22-Spices

Ground spices do not need to be refrigerated. Ever.

19. Coffee

23-Coffee

Humidity in the fridge can cause a buildup of watery condensation, which is no good for the flavor of ground or whole bean coffee. Store yours in an airtight container in the pantry instead.

20. Soy Sauce

24-Soy-sauce

Just like fish sauce, soy sauce is fermented and does not need to be refrigerated unless you are keeping it for more than one year.

21. Salad Dressing

25-Some-salad-dressings

Just like other condiments, most salad dressing, especially ones that are vinegar- or oil-based, are just fine stored outside the fridge. Cream-, yogurt-, or mayo-based dressings should be stored in the fridge.

22. Nuts

26-Nuts

Colder temps help prevent the natural oils in nuts from going rancid, but the cool environment can stifle the nutty flavor; shelled nuts can also absorb other odors lurking in the fridge. Store nuts in an airtight container in the pantry. If you do have a large amount stashed in the fridge, toast the nuts in a dry pan before using.

23. Dried Fruits

27-Dried-fruits

There is absolutely no need to refrigerate them.

24. Cereal

28-Cereal

Your morning cereals will be fine and happy outside the fridge. So don’t upset them.

25. Jam

32-Jam

Due to the high amount of preservatives in jams and jellies, it is acceptable to store without refrigeration, even after opening.

26. Potatoes

32-Potatoes

Refrigeration adversely affects the flavour of potatoes, therefore it is best to store them in paper bags. Remember, plastic bags promote moisture and speed decay process.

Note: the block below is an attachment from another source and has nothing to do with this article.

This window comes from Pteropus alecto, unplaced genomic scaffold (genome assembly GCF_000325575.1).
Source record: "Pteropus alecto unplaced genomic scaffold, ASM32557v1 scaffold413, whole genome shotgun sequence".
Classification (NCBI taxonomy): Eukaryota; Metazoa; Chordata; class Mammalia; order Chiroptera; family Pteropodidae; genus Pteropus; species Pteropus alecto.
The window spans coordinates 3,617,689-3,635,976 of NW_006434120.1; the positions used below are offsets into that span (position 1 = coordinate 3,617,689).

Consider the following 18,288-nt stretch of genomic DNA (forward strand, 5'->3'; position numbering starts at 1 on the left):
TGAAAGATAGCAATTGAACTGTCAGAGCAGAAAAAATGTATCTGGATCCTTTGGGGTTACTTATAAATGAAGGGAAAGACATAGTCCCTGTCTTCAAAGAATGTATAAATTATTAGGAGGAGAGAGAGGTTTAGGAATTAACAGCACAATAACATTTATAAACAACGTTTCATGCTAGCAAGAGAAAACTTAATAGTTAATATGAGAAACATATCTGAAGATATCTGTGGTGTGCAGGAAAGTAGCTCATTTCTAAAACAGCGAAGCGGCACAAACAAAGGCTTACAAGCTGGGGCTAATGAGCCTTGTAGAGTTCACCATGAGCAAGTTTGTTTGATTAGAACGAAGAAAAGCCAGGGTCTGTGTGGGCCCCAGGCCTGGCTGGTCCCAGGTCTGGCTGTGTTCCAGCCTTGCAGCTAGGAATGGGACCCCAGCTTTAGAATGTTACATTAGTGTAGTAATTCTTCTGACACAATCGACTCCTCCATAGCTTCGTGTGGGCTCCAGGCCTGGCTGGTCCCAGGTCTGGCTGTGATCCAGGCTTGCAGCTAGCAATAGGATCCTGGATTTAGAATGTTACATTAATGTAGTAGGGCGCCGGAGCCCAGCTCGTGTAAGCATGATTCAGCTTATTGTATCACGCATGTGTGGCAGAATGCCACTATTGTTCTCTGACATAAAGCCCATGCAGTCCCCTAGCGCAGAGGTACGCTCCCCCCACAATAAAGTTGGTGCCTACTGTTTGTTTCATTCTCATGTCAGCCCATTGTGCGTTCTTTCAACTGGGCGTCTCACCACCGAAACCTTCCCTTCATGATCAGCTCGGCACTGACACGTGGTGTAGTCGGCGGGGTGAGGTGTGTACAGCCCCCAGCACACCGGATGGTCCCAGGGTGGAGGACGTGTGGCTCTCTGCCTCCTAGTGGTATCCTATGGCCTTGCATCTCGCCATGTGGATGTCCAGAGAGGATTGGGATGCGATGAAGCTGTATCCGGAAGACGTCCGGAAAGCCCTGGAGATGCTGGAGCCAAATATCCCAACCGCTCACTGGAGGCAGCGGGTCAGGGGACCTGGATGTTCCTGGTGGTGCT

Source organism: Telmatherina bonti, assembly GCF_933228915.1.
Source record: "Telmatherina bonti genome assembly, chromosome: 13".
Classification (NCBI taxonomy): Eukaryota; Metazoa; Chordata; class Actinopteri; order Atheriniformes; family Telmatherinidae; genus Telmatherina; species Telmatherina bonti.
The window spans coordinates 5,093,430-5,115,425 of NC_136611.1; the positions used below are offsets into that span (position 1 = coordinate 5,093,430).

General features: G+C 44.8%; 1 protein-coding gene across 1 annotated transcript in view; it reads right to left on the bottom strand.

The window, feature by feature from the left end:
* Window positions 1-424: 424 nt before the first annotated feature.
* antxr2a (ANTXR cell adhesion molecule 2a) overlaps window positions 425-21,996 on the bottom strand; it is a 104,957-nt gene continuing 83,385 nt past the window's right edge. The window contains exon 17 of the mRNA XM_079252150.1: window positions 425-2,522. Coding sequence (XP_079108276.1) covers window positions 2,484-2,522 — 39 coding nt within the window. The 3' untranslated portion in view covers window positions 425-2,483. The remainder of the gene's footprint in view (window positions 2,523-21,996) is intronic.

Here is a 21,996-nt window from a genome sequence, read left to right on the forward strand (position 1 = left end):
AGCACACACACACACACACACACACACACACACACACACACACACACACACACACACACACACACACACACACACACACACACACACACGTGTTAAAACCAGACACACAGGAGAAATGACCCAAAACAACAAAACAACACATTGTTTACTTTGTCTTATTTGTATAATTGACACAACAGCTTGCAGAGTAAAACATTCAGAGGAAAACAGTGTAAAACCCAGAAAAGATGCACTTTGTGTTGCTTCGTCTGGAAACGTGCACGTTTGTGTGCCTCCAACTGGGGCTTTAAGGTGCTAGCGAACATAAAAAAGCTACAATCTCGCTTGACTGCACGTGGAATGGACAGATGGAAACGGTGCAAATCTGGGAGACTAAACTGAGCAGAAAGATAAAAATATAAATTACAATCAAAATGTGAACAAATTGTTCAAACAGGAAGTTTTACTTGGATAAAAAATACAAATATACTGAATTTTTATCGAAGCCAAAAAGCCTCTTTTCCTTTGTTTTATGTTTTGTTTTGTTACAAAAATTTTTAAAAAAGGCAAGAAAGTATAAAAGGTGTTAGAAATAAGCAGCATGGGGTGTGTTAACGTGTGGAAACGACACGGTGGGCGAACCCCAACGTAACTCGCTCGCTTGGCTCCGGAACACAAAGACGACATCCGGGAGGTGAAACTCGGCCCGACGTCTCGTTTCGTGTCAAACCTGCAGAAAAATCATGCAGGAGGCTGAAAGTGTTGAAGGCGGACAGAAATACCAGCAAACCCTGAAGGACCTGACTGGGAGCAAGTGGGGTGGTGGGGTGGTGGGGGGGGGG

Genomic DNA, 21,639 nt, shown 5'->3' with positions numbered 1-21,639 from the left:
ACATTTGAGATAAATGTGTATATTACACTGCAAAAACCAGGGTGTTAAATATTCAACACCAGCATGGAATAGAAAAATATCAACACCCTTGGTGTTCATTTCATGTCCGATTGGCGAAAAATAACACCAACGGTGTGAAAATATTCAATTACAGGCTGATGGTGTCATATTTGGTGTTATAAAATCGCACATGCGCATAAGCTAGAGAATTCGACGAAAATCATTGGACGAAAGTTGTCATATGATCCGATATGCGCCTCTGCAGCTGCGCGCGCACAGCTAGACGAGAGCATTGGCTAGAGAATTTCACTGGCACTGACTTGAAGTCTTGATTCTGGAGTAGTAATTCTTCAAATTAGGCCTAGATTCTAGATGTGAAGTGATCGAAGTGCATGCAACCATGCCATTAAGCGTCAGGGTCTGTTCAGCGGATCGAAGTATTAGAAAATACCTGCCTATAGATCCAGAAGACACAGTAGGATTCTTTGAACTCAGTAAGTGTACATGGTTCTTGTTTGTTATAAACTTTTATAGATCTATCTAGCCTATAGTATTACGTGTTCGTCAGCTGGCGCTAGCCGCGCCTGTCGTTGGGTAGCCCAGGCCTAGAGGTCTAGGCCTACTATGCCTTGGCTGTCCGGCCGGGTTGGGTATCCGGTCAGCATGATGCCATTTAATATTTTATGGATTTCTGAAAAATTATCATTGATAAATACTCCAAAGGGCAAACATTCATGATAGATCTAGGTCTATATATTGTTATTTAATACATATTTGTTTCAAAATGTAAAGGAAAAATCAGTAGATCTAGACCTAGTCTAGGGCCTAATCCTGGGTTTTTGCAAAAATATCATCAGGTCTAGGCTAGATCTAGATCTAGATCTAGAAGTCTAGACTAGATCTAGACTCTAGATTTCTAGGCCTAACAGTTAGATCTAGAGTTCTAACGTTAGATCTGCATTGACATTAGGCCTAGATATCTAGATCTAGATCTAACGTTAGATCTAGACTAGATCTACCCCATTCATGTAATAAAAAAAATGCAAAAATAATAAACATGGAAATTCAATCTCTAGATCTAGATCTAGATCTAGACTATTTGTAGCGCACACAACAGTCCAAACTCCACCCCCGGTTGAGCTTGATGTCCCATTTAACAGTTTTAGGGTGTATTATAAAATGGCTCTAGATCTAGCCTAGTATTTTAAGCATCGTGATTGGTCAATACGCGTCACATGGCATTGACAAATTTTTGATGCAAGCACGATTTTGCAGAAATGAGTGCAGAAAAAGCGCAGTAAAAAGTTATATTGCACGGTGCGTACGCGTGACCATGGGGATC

27. Ketchup

33-Ketchup

If you use ketchup often, do as restaurants and diners do — just leave it out. Ketchup can be kept unrefrigerated for up to one month, but if you don’t think you’ll finish the bottle in that timeframe, it’s best to keep it in the refrigerator.

28. Tomatoes

33-Tomatoes

The chill of the icebox makes tomatoes dull and mealy. Store on the counter (under-ripe ones can go on the windowsill). If they begin to get too ripe, it’s time to make tomato jam or roasted-tomato sauce.

29. Peanut Butter

34-Peanut-butter

No need of refrigeration, just keep it stored in a cool, dark spot and your peanut butter will be just fine.

30. Maple Syrup

35-Real-maple-syrup

As with honey, that maple syrup will crystallize and get goopy if stored in the fridge.

31. Tuna

36-Vacuum-packed-tuna

You might not be sure, but that tuna has been sealed, just like in a can, so it’s more than fine stored at room temperature.

Disclaimer: The content is purely informative and educational in nature and should not be construed as medical advice. Please use the content only in consultation with an appropriate certified medical or healthcare professional.